Lasts forever, lights when wet. Easier to store than matches. Butane lighters don’t work well when cold, but 2 minutes inside your jacket under your armpit and its good to go all year round. Will burn much, much longer than a match, and with higher heat. Make sure it’s a windproof type (and they actually are almost windproof); a standard Bic lighter won’t stay lit when its windy. Costs $5 at a gas station.
An LED headlamp
LED lights use very, very little power. Three AAA batteries will keep a 7 bulb headlamp lit for 30 straight hours without going dim. More versatile than a flashlight, and really helps when you come across a cave you didn’t know was there. Even cheap ones are waterproof enough to handle a rainstorm. You can get a junky one at Winner’s or Canadian Tire for $8, but better quality ones are available and likely worth it. Keep one of the batteries in backwards so it doesn’t accidentally turn on in your pack, and change the batteries out at the start of the hiking season each year.
A compass and a GemTrek map
Never should you go into the woods without them. A basic Silva compass costs all of $15, and it literally lasts forever. Given that using a map and compass is a sadly disappearing skill in the age of GPS devices (who’s batteries fail, by the way), PRACTICE with it.
If you just flatly refuse to learn how to use a map and compass, or won’t carry them, replace these with a back-up power bank for your phone.
A roll of travel toilet paper
Leaves or moss don’t make the grade for most, plus, try finding them in the winter. More importantly, you can use toilet paper as gauze for a bad cut, and wrap it in a piece of plastic taken from the rain poncho as an emergency first aid kit extension. A roll of gauze would be better, but it makes for terrible toilet paper.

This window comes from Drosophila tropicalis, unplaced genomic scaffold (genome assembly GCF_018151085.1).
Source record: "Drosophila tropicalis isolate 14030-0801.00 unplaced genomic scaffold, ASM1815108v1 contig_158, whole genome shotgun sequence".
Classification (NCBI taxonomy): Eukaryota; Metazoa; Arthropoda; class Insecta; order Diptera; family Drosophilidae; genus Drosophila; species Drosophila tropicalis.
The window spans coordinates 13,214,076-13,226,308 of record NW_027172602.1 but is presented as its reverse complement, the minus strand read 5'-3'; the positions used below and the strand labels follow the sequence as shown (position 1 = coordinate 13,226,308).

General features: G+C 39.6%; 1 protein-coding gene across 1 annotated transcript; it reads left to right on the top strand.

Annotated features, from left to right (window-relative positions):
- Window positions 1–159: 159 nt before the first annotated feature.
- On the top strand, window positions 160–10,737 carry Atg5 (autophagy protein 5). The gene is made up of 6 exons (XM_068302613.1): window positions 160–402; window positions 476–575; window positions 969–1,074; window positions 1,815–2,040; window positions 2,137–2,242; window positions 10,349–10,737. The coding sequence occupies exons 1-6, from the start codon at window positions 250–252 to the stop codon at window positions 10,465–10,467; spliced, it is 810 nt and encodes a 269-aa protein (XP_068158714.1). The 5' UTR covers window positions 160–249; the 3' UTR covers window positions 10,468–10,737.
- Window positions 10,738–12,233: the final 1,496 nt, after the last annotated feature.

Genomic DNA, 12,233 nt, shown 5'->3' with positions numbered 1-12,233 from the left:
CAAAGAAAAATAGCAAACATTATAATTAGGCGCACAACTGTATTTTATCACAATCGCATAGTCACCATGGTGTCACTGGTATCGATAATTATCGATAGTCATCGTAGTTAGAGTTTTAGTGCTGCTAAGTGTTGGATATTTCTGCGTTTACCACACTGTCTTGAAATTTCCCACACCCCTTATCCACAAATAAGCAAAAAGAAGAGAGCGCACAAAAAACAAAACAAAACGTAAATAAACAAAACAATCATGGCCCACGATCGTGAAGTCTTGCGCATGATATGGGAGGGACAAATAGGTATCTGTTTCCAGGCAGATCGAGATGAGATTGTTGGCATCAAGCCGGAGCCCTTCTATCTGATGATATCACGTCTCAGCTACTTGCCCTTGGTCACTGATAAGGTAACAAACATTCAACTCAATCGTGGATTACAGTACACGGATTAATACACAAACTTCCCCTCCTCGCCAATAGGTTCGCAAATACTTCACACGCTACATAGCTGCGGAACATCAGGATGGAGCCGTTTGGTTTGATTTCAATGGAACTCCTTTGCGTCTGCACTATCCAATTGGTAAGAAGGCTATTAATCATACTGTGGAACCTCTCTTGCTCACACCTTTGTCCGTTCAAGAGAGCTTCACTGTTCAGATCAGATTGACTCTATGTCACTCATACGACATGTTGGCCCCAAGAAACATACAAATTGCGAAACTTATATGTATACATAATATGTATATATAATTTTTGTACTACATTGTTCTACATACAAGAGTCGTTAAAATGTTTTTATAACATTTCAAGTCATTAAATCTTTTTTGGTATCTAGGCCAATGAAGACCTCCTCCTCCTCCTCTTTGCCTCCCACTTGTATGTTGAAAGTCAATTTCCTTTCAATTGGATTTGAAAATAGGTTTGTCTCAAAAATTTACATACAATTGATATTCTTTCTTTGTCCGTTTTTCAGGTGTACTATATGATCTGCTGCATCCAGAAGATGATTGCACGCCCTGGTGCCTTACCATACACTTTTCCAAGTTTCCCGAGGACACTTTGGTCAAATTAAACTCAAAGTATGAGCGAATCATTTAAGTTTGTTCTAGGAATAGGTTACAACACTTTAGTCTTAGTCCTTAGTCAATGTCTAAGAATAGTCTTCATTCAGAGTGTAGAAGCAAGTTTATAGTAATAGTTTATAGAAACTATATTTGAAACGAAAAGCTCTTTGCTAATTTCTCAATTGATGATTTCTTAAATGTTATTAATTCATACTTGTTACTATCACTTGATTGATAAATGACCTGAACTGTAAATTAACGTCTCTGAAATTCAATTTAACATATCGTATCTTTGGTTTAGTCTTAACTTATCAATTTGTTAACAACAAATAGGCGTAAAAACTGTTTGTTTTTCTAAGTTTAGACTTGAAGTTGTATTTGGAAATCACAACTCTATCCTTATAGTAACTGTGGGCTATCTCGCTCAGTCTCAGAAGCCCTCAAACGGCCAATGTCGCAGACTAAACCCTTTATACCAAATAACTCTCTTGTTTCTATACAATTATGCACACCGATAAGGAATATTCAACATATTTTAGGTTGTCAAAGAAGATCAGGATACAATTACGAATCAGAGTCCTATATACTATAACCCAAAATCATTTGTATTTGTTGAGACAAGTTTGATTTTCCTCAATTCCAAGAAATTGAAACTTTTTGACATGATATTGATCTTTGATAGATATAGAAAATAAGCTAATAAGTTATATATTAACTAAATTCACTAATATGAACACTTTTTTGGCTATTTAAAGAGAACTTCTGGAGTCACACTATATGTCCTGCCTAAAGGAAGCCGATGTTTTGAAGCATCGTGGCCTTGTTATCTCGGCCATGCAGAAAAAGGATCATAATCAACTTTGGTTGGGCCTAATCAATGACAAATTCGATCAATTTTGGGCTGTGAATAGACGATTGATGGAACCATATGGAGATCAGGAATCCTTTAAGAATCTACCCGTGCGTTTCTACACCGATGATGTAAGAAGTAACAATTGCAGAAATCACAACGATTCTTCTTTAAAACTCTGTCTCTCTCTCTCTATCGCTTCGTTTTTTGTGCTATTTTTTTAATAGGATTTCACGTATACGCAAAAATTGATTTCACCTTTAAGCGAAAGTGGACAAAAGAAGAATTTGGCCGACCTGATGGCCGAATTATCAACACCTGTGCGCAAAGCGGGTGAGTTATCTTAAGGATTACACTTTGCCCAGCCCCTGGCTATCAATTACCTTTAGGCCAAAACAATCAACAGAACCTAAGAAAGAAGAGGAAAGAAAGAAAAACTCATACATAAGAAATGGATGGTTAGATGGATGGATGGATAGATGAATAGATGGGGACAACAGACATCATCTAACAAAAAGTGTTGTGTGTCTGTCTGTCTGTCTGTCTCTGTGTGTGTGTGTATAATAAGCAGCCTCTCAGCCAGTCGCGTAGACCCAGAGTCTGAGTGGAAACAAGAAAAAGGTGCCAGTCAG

A water filter
There are those who believe that they can drink from most any lake or stream in K-Country with impunity. More power to them, we say. We personally don’t like intestinal parasites, so carry this little water filter straw that filters out giardia and other nasties. Weighs nothing, costs $13 at Atmosphere. Filters up to 70 litres, which is more than several days supply. Remember the “Survival Rule of 3“: you can only survive 3 days without water, and you need at least 4 litres per day per person sitting still.
While it would be great to carry a full-blown first aid kit, we’re not sure that’s necessary. Either you’ve got blisters, cuts and scrapes that you can use a bandaid or two on, or you can do the toilet paper/plastic wrap trick, or the Mountain Rescue folks better find you fast.
A day of calories